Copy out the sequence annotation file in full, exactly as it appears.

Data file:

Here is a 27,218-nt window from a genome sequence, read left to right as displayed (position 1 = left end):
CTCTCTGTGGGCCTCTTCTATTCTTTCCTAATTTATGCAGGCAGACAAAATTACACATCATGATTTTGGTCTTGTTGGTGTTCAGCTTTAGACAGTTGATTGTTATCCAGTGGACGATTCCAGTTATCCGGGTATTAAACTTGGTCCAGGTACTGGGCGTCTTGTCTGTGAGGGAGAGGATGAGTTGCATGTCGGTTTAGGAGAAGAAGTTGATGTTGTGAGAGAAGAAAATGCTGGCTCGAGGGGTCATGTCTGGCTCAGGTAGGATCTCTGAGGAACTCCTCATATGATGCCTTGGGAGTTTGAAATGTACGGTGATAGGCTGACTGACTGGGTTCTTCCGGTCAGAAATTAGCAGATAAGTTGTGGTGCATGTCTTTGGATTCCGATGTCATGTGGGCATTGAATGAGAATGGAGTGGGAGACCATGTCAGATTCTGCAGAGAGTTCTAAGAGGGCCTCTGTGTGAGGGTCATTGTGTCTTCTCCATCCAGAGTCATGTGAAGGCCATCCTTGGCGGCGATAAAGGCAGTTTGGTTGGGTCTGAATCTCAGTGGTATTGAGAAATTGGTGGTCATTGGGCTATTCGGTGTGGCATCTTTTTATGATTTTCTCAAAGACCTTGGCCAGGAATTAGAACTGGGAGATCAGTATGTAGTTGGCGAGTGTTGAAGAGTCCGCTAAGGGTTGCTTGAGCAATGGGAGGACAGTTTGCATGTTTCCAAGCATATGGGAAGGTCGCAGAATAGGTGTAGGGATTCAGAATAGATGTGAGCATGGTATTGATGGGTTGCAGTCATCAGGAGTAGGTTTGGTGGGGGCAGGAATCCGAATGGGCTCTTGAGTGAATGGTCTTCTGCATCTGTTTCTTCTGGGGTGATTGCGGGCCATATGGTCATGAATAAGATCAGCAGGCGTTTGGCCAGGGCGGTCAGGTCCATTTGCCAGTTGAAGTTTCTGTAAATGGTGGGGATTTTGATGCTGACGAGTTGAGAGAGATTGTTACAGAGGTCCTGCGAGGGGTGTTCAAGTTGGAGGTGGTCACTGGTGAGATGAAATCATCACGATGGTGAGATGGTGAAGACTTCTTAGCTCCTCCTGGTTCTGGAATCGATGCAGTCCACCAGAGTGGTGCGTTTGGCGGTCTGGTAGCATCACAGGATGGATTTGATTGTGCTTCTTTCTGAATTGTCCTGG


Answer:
Here is a 27,218-nt window from a genome sequence, read left to right as displayed (position 1 = left end):
CTCTCTGTGGGCCTCTTCTATTCTTTCCTAATTTATGCAGGCAGACAAAATTACACATCATGATTTTGGTCTTGTTGGTGTTCAGCTTTAGACAGTTGATTGTTATCCAGTGGACGATTCCAGTTATCCGGGTATTAAACTTGGTCCAGGTACTGGGCGTCTTGTCTGTGAGGGAGAGGATGAGTTGCATGTCGGTTTAGGAGAAGAAGTTGATGTTGTGAGAGAAGAAAATGCTGGCTCGAGGGGTCATGTCTGGCTCAGGTAGGATCTCTGAGGAACTCCTCATATGATGCCTTGGGAGTTTGAAATGTACGGTGATAGGCTGACTGACTGGGTTCTTCCGGTCAGAAATTAGCAGATAAGTTGTGGTGCATGTCTTTGGATTCCGATGTCATGTGGGCATTGAATGAGAATGGAGTGGGAGACCATGTCAGATTCTGCAGAGAGTTCTAAGAGGGCCTCTGTGTGAGGGTCATTGTGTCTTCTCCATCCAGAGTCATGTGAAGGCCATCCTTGGCGGCGATAAAGGCAGTTTGGTTGGGTCTGAATCTCAGTGGTATTGAGAAATTGGTGGTCATTGGGCTATTCGGTGTGGCATCTTTTTATGATTTTCTCAAAGACCTTGGCCAGGAATTAGAACTGGGAGATCAGTATGTAGTTGGCGAGTGTTGAAGAGTCCGCTAAGGGTTGCTTGAGCAATGGGAGGACAGTTTGCATGTTTCCAAGCATATGGGAAGGTCGCAGAATAGGTGTAGGGATTCAGAATAGATGTGAGCATGGTATTGATGGGTTGCAGTCATCAGGAGTAGGTTTGGTGGGGGCAGGAATCCGAATGGGCTCTTGAGTGAATGGTCTTCTGCATCTGTTTCTTCTGGGGTGATTGCGGGCCATATGGTCATGAATAAGATCAGCAGGCGTTTGGCCAGGGCGGTCAGGTCCATTTGCCAGTTGAAGTTTCTGTAAATGGTGGGGATTTTGATGCTGACGAGTTGAGAGAGATTGTTACAGAGGTCCTGCGAGGGGTGTTCAAGTTGGAGGTGGTCACTGGTGAGATGAAATCATCACGATGGTGAGATGGTGAAGACTTCTTAGCTCCTCCTGGTTCTGGAATCGATGCAGTCCACCAGAGTGGTGCGTTTGGCGGTCTGGTAGCATCACAGGATGGATTTGATTGTGCTTCTTTCTGAATTGTCCTGG